How to Use Social Media for Good

A “Novel” Approach to Cleaning Up the Internet

On one hand, it allows us to meet new friends and stay in touch with people from all over the world. On the other, it makes it even easier to harass and troll others with differing opinions.

The more I think about it, this isn’t necessarily a social media problem: it’s a human problem. It seems like for a majority of people, empathy isn’t a default setting. Instead, their only goal is to push their own opinion with the misguided assumption that someone has to be right and someone has to be wrong.

I’m not sure how this happened. Many people say trolls and bullies have existed since the beginning of time and the Internet has only made it easier. Others claim social media has created a new wave of online harassment thanks to the lack of face-to-face interaction.

Whatever the reason, it’s apparent this problem is nowhere close to being solved. In fact, thanks to human nature, this might be a problem without a solution.

Personally, I am an eternal optimist, which means I can’t help but disagree with this notion. I think the solution has been there since the beginning of social media:

Use social media the way it was intended: to connect with others, share ideas, and make the world a little smaller.

At first glance, this doesn’t sound all that revolutionary. That’s because it isn’t. It’s something we have forgotten along the way.

We’re too busy using social media to spread hate, criticize others, and sell people shit no one actually needs. If we have any hope of saving humanity, this has to stop.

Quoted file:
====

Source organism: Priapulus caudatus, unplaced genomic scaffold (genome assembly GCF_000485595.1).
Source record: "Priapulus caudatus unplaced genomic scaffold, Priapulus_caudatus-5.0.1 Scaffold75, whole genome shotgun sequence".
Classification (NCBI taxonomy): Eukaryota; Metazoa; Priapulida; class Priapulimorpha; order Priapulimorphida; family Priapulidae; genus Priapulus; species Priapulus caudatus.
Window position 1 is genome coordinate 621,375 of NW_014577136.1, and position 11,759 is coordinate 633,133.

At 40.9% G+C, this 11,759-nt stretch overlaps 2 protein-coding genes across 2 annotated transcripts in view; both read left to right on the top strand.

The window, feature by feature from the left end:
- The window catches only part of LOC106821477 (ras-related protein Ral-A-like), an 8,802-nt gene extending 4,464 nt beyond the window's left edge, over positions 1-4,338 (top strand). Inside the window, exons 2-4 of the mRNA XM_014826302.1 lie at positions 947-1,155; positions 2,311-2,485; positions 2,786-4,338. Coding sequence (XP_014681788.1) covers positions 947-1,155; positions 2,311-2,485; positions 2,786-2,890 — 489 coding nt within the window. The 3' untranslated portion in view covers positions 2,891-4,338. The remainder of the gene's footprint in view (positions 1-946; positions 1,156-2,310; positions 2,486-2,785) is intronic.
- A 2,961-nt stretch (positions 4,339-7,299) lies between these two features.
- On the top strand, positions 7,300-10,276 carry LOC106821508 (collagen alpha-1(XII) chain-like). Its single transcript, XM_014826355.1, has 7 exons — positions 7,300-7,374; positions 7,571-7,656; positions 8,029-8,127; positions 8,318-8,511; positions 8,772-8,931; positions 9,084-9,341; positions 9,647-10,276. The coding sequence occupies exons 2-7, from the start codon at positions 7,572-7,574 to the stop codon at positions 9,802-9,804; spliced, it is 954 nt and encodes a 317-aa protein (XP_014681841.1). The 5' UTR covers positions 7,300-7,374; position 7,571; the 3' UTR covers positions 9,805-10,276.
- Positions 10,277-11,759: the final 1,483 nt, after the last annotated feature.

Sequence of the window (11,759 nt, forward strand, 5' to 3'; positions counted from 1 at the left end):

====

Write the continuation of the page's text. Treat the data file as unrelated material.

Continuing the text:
Here are a few “simple” suggestions to try when using social media for good:

1. Instead of blindly criticizing someone else’s political beliefs, we should reach out, start productive conversations, and do our best to practice empathetic listening.

Example: You come across a controversial post from someone who supports Donald Trump. Instead of lashing out, check your gut reaction and ask if you can DM them a few honest questions. Use the following conversation to learn about another human being who seems to be fundamentally different from you. You may even realize the value of agreeing to disagree.

2. Instead of bullying others for being different, we should embrace this difference and learn about the world from their perspective.

Example: You see a post from someone you went to high school with and it seems like their struggling with personal issues. Take a second to put yourself in their shoes. Reach out and ask if they want to grab a drink or coffee sometime. A single act of kindness can make a big difference to one person.

3. Instead of judging others for sharing their ideas, we should have the courage to share our own ideas and then have productive conversations around how to help each other.

Example: You see people sharing blog posts left and right and you want to do the same. Reach out to these people and ask how they got started. You’ll be surprised at how willing they are to help. All you have to do is ask.

4. Instead of selling false promises of wealth and success, we should genuinely share information and knowledge in order to help others.

Example: You’re in the middle of starting your own company and you want to start selling consulting packages. Consider reaching out to others in order to facilitate an online community where you provide value by answering their questions before asking them to buy anything. Not only will you develop meaningful connections; you’ll have a better idea of what they actually need.

I’ll be honest. These suggestions aren’t easy.

It takes time, energy, and effort to actually give a damn about someone else. Considering we will all spend over 5 years of our lives on social media, we have a responsibility to make sure this is time well-spent for everyone involved.

Otherwise, Russia using social media to undermine our democracy will be the least of our future problems.

William Frazier is a designer, writer, and founder who blogs about making ideas happen at The Imperfectionist. You can find him on Twitter.

I’m a designer and writer who enjoys making people smile.

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